I had been concerned about bandwidth for a completely different reason. The receiver had to pick out a small signal from a channel with other large signals on it. One aspect of our efforts to find the signal in amongst all the noise was to place the signal in a quiet place in the frequency spectrum, and use no more bandwidth than necessary. The FSK encoding used for the Down traffic had to use much more bandwidth than the theoretical minimum, as the characteristic relationship between frequency and voltage at the phase locked loop chip VCOs, and the need for voltage swing dictated a large difference between the frequencies representing mark and Space. A different scheme was called for.

When the signal is weak, and of narrow band, it become important to synchronize the transmitter and the receiver. The scheme chosen was to use frequency synthesizers clocked from the guidepath signal at the Tractor and at the receiver and place a phase modulated carrier at 2.5 times the guidepath frequency. The choice of two and a half times seemed to maximize the frequency difference between the signal and the guidepath harmonics. I seem to recall that experiments showed that we had about 100mV of signal at the central station receiver, but we wanted to allow for a worst case position (physical position of the tractor) where the signal was very much weaker. I believe that we had a particular value in mind for tests, but I do not recall what that was. That the communication actually worked in the real warehouse was, when it came to it, a more important test.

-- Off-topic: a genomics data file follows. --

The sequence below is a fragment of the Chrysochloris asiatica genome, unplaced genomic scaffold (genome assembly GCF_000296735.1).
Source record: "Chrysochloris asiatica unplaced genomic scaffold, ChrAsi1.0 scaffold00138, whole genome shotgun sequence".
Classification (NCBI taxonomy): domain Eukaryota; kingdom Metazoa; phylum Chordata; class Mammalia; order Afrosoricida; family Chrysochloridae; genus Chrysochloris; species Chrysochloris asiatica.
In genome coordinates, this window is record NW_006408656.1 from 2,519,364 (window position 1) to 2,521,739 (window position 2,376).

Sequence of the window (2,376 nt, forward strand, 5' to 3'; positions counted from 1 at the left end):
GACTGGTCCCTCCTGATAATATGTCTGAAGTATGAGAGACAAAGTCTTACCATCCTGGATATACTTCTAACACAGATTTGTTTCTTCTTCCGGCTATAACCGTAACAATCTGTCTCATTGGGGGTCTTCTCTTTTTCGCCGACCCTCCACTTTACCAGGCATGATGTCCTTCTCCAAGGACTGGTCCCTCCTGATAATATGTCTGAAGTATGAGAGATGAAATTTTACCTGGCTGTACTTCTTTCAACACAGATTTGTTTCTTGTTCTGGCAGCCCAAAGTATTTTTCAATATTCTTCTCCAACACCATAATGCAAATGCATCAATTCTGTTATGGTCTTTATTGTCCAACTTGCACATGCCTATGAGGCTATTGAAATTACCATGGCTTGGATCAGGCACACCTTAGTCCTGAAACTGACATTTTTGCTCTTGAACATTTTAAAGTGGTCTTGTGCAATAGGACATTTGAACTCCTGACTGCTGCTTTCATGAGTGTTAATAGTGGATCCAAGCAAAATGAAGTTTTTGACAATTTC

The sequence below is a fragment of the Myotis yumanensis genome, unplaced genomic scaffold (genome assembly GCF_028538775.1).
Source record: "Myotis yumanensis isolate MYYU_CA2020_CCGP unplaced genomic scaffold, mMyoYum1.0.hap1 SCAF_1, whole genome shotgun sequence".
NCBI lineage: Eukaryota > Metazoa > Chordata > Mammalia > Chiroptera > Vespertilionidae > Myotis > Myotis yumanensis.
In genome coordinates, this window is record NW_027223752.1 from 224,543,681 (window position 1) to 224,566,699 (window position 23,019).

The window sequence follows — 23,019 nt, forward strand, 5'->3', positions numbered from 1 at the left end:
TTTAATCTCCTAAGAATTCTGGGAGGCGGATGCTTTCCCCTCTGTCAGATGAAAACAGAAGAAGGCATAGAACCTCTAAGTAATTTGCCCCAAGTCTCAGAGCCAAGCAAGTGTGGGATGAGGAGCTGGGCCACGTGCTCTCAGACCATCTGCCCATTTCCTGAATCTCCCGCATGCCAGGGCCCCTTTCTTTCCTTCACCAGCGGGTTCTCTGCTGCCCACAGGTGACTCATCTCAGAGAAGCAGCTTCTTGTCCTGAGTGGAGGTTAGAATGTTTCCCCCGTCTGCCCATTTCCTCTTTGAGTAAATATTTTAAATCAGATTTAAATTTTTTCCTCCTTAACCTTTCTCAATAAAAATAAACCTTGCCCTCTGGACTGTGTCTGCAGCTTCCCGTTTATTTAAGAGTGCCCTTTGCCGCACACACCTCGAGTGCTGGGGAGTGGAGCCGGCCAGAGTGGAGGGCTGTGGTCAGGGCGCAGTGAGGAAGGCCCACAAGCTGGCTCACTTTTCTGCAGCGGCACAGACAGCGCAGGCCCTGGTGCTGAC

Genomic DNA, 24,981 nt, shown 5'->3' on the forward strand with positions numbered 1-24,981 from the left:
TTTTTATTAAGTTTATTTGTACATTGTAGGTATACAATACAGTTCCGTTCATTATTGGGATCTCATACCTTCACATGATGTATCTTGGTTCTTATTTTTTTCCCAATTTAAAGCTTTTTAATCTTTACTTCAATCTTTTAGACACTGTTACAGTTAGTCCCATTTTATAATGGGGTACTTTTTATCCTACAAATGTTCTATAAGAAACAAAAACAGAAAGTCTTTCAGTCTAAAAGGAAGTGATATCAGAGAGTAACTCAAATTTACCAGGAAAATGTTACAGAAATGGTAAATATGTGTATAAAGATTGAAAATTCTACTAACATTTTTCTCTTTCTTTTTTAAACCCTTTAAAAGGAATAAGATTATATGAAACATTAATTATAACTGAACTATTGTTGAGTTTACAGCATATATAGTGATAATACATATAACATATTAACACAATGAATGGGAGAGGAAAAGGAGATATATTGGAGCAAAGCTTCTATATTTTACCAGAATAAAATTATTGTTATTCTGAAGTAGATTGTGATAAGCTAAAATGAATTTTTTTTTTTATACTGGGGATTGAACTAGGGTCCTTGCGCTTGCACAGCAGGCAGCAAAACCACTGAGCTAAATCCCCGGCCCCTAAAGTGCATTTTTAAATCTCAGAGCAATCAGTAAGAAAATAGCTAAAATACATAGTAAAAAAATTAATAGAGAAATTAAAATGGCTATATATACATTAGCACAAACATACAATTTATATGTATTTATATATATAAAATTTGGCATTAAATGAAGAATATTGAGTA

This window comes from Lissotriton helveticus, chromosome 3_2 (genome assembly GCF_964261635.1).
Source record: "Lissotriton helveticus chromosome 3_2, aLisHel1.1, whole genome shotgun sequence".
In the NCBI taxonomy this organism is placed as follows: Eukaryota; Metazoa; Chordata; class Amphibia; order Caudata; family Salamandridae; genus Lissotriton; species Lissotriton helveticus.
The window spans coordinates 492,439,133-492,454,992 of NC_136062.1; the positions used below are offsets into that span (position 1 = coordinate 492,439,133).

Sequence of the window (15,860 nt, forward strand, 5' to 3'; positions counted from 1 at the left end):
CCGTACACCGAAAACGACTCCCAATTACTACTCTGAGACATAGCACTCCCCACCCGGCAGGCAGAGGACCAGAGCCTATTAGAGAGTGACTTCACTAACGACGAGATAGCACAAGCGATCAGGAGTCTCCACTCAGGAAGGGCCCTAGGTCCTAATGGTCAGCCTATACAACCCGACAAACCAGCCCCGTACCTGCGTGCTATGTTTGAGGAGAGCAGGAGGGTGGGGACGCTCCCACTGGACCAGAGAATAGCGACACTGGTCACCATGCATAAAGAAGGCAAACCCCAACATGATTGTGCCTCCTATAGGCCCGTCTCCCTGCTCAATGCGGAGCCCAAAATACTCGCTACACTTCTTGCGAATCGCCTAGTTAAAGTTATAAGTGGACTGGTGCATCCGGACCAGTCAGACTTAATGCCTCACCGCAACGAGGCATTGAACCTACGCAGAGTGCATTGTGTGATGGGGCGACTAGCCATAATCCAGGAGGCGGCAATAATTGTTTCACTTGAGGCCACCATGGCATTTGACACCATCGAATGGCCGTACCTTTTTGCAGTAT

The task of designing a suitable receiver was a daunting one. It had to be made according to a robust plan, and that plan had to be executed intelligently with carefully chosen details.

I mapped out a plan for a double conversion receiver. I perceived that analogue filter design was a weakness in our team, (There was no spice, or filter design programs available for running on your pc in those days. There were no pc’s!) so I came up with a scheme that relied on filtering with anything so complicated as conjugation of poles, to an absolute minimum.

The block diagram of the receiver in a later form is shown here.


The plan was to use phase inversion keying (phase shift keying where the phase shift is 180 degrees). The source of carrier was a phase locked loop locked on to the guidance signal. The modulator was an exclusive OR gate.